As we age, thermogenic activity of brown fat – good fat that helps burn bad white fat around our bellies – slows down, claimed a new study.
To beat this, those on the other side of the 40s would have to clock extra hours on the treadmill and eat more salads than their younger counterparts in order to shed weight, said the research published in The FASEB Journal.
“Our brown fat stops working as we age. Unfortunately, until a way to turn it back on is developed, we would have to be prepared to eat more salads and lean proteins, while logging more miles on the treadmill than our younger counterparts,” said Gerald Weissmann, editor-in-chief of The FASEB Journal that published the study.
To make this happen, scientists analysed two groups of mice. They knocked out the platelet-activating factor receptors (PAFR) gene in first group. The second group was normal.
PAFR-deficient mice developed a more severe obese state characterised by higher body and epididymal fat mass with age than that of the normal group.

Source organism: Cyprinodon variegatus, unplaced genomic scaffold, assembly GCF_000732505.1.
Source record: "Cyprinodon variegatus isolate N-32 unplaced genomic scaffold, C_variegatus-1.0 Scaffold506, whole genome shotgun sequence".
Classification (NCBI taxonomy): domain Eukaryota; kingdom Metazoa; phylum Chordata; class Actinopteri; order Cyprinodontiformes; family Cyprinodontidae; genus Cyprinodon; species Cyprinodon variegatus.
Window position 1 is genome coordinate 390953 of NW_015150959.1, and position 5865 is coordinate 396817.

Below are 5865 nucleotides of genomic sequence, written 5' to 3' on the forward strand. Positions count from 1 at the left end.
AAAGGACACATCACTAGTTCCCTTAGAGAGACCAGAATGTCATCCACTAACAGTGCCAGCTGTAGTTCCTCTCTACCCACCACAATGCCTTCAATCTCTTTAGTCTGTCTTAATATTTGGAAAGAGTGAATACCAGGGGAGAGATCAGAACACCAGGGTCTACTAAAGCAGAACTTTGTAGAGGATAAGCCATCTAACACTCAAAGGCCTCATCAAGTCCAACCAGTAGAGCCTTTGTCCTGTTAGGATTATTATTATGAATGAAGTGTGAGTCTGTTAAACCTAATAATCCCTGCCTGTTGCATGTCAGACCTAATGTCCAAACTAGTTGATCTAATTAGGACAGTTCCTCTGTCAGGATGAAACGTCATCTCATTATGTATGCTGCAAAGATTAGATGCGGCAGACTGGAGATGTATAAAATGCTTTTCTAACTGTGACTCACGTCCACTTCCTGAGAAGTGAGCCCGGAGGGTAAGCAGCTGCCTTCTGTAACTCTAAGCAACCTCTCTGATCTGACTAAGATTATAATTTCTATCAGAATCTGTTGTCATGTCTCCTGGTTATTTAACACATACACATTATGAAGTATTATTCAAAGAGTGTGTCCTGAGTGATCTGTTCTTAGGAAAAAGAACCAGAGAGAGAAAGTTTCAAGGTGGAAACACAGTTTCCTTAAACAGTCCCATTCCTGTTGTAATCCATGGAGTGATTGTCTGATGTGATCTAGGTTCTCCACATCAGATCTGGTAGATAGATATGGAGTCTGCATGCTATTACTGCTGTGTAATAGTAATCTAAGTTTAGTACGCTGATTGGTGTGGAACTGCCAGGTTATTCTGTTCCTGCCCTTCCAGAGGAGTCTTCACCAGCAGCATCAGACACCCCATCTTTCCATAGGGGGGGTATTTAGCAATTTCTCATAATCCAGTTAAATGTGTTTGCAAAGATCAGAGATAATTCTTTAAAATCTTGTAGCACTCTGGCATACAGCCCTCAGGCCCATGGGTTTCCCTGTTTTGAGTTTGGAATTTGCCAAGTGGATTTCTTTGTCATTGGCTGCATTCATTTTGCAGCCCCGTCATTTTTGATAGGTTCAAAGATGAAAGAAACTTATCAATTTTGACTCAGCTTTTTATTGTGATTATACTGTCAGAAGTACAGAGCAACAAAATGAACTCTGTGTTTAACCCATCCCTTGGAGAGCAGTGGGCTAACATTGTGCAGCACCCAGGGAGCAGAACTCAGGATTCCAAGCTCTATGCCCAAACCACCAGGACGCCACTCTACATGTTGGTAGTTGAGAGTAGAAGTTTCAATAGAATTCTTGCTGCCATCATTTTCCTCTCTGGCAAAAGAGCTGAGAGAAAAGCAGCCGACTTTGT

“The research revealed that PAFR-deficiency causes brown adipose tissue (BAT) dysfunction – which converges to induce the development of obesity – due to impaired thermogenic activity of BAT,” said Junko Sugatani, a researcher at school of pharmaceutical sciences at University of Shizuoka in Shizuoka, Japan.
Additionally, the researchers also discovered a possible metabolic on/off switch that could reactivate brown fat, said the study.
This breakthrough could elucidate the molecular mechanism underlying the PAF/PAF receptor-mediated anti-obesity, leading to the development of new targets for the treatment of obesity and related disorders, such as diabetes, high blood pressure, heart disease, cancer, infertility and ulcers, concluded the study.